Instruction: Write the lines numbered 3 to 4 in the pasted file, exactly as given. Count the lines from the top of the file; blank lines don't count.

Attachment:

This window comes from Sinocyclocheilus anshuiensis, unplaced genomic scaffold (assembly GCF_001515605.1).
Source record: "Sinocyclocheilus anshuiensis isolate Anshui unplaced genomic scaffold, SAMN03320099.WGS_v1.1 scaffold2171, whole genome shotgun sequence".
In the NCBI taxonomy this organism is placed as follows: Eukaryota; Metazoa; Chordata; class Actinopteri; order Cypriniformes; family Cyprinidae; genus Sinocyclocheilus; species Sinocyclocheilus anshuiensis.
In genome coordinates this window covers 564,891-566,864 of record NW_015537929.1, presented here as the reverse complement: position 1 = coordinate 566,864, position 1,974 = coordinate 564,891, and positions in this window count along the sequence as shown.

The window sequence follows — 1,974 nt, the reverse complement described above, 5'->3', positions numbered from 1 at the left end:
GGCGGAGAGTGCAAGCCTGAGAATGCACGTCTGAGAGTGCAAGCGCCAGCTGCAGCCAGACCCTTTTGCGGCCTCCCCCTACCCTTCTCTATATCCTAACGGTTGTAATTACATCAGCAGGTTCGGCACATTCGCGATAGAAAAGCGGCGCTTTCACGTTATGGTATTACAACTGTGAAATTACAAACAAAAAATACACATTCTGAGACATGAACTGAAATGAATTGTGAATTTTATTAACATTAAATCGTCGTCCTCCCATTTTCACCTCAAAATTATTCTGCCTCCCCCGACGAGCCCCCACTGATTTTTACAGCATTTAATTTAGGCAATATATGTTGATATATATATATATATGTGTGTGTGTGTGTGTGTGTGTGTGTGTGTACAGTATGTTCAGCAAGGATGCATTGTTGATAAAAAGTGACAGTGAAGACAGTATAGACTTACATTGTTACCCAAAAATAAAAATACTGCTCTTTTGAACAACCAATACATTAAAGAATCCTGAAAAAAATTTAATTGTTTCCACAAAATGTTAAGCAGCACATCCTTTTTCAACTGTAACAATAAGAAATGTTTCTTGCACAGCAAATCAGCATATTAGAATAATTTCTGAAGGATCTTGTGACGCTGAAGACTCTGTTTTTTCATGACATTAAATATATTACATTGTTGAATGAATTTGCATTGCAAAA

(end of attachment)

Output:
In the NCBI taxonomy this organism is placed as follows: Eukaryota; Metazoa; Chordata; class Actinopteri; order Cypriniformes; family Cyprinidae; genus Sinocyclocheilus; species Sinocyclocheilus anshuiensis.
In genome coordinates this window covers 564,891-566,864 of record NW_015537929.1, presented here as the reverse complement: position 1 = coordinate 566,864, position 1,974 = coordinate 564,891, and positions in this window count along the sequence as shown.